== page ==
Unfortunately, the guards didn’t seem very impressed.There was no blood. No cries of pain. They both faltered when they were first attacked, but now they straightened up.
The guards lowered their spears. Maurice and Dudley backed off. They looked to me for some kind of intervention. Of course, now that they’d driven the car off the cliff, it was my turn to take the wheel.
And what did fear for my girlfriend’s well-being enable me to do? What inhuman strength would I dredge up from the depths to save her from the danger she’d put herself in? The same danger she’d dragged me into without consulting me first.
How do you deal with that kind of person who has no consideration for someone else’s choices? She must have known I’d come after her. Even if she tried to put me off the scent, she must have known. Not to rescue her. Not to carry her out in my arms like An Officer and Gentleman, not unless she lost a few kilos. I had to find her down here because how else would I be able to tell her how much she was pissing me off?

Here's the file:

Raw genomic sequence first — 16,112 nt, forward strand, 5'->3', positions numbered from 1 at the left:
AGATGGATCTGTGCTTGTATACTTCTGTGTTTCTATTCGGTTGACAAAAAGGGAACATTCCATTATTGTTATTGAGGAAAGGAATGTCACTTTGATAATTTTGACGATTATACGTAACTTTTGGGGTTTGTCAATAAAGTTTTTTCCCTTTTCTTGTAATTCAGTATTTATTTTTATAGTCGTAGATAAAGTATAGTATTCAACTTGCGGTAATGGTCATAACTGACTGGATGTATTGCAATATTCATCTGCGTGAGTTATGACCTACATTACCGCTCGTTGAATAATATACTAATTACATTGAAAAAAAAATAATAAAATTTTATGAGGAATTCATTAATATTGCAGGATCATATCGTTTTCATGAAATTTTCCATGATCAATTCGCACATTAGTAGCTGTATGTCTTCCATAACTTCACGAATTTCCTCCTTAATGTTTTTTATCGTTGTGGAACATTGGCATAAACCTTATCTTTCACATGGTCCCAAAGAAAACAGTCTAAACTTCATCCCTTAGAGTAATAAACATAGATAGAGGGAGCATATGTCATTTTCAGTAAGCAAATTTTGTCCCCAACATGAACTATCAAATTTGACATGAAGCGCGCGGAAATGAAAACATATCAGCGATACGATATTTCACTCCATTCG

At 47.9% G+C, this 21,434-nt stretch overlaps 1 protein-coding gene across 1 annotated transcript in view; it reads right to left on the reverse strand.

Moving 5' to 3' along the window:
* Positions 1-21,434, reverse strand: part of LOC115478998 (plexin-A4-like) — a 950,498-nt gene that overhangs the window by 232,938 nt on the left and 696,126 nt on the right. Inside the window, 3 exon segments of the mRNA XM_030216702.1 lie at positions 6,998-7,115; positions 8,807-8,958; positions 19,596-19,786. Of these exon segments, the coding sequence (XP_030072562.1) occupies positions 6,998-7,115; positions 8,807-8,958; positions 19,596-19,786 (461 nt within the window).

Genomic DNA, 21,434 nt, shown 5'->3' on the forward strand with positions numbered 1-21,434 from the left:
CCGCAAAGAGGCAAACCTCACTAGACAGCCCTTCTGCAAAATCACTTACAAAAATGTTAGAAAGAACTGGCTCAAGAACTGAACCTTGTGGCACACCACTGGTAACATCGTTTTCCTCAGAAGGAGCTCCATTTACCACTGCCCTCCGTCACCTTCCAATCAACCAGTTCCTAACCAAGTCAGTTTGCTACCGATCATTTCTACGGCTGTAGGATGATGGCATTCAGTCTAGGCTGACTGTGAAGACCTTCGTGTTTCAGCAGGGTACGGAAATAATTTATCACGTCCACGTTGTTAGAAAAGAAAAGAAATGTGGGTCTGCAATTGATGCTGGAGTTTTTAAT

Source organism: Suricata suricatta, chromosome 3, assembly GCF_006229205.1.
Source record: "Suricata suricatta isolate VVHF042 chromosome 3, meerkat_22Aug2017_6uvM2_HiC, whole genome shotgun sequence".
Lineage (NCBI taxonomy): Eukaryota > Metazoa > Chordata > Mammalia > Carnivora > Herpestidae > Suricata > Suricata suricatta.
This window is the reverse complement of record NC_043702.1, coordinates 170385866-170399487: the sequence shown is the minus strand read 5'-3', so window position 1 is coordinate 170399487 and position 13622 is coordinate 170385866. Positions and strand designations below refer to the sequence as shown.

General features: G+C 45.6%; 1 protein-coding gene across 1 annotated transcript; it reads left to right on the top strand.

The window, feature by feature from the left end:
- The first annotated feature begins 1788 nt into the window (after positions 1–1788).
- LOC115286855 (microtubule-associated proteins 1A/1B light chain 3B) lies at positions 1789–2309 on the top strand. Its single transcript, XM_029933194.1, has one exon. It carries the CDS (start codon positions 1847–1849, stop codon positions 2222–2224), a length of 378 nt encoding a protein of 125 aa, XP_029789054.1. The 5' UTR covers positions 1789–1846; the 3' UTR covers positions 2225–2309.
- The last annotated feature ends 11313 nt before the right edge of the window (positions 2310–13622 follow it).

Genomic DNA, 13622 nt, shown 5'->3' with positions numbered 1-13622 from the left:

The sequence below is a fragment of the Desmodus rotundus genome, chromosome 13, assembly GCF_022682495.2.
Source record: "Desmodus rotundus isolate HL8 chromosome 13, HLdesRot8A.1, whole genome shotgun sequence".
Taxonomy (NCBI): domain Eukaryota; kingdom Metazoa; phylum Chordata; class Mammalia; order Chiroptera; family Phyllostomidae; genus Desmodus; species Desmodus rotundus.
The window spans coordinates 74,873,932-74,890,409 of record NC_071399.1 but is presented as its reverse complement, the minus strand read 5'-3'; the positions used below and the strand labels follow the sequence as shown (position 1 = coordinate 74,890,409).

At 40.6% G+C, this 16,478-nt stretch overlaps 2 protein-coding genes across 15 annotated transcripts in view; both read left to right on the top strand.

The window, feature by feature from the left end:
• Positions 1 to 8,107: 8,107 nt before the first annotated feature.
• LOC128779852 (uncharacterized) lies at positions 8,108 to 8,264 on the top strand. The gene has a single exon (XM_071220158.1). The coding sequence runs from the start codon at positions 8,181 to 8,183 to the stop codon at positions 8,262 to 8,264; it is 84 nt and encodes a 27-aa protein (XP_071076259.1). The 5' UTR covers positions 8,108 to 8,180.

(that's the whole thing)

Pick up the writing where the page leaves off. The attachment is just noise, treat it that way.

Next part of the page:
That’s all I wanted. To find her, tell her how big a fucking pain it was to care about her, and then leave the bitch down here. That’d show her.
It took me a moment to realise no one was moving. The guards were frozen in place, each with a single vine growing out the top of his head.
Maurice and Dudley were practically stitched together, they were so closely bound together with slimy green limbs.
I was floating just outside my body.
If I’d known it didn’t have to be nice thoughts about Jenny to get me out of myself, I’d have mastered this stupid ability in five minutes.
My first move was to check out the vines attached to the guards. They were fairly substantial-looking. I tried to pull them out, but nothing much happened. I could have used the wooden sword right about now, but it hadn’t been in the inn so I assumed Jenny took it with her. Also incredibly inconsiderate. Typical.